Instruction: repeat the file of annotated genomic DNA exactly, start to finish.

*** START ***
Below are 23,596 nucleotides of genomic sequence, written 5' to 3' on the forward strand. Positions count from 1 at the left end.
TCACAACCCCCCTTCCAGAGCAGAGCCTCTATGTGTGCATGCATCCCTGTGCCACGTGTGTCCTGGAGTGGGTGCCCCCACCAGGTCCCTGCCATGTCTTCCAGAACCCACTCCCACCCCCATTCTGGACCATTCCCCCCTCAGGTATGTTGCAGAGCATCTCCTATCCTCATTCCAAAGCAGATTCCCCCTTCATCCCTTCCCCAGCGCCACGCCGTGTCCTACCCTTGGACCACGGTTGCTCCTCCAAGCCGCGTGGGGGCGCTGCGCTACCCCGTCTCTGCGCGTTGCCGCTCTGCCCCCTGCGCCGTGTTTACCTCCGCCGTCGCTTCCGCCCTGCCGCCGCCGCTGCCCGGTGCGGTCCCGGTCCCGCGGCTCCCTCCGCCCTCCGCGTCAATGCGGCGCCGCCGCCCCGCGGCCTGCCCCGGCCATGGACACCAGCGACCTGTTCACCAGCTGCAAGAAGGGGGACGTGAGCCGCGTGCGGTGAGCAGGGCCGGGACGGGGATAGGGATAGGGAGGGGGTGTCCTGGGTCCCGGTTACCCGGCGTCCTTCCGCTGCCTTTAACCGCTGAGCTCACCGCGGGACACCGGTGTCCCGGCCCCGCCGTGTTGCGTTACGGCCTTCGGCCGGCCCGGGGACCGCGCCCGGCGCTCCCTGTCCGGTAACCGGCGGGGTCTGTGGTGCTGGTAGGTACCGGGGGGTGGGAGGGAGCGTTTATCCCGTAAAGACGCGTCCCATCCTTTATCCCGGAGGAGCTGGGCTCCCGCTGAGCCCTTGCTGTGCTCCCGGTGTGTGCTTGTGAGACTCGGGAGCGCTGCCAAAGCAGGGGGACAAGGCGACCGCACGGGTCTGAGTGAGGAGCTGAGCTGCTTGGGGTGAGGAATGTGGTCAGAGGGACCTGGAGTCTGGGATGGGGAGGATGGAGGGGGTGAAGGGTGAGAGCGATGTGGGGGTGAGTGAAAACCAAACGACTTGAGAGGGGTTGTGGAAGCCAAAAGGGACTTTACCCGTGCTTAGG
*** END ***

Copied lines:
Below are 23,596 nucleotides of genomic sequence, written 5' to 3' on the forward strand. Positions count from 1 at the left end.
TCACAACCCCCCTTCCAGAGCAGAGCCTCTATGTGTGCATGCATCCCTGTGCCACGTGTGTCCTGGAGTGGGTGCCCCCACCAGGTCCCTGCCATGTCTTCCAGAACCCACTCCCACCCCCATTCTGGACCATTCCCCCCTCAGGTATGTTGCAGAGCATCTCCTATCCTCATTCCAAAGCAGATTCCCCCTTCATCCCTTCCCCAGCGCCACGCCGTGTCCTACCCTTGGACCACGGTTGCTCCTCCAAGCCGCGTGGGGGCGCTGCGCTACCCCGTCTCTGCGCGTTGCCGCTCTGCCCCCTGCGCCGTGTTTACCTCCGCCGTCGCTTCCGCCCTGCCGCCGCCGCTGCCCGGTGCGGTCCCGGTCCCGCGGCTCCCTCCGCCCTCCGCGTCAATGCGGCGCCGCCGCCCCGCGGCCTGCCCCGGCCATGGACACCAGCGACCTGTTCACCAGCTGCAAGAAGGGGGACGTGAGCCGCGTGCGGTGAGCAGGGCCGGGACGGGGATAGGGATAGGGAGGGGGTGTCCTGGGTCCCGGTTACCCGGCGTCCTTCCGCTGCCTTTAACCGCTGAGCTCACCGCGGGACACCGGTGTCCCGGCCCCGCCGTGTTGCGTTACGGCCTTCGGCCGGCCCGGGGACCGCGCCCGGCGCTCCCTGTCCGGTAACCGGCGGGGTCTGTGGTGCTGGTAGGTACCGGGGGGTGGGAGGGAGCGTTTATCCCGTAAAGACGCGTCCCATCCTTTATCCCGGAGGAGCTGGGCTCCCGCTGAGCCCTTGCTGTGCTCCCGGTGTGTGCTTGTGAGACTCGGGAGCGCTGCCAAAGCAGGGGGACAAGGCGACCGCACGGGTCTGAGTGAGGAGCTGAGCTGCTTGGGGTGAGGAATGTGGTCAGAGGGACCTGGAGTCTGGGATGGGGAGGATGGAGGGGGTGAAGGGTGAGAGCGATGTGGGGGTGAGTGAAAACCAAACGACTTGAGAGGGGTTGTGGAAGCCAAAAGGGACTTTACCCGTGCTTAGG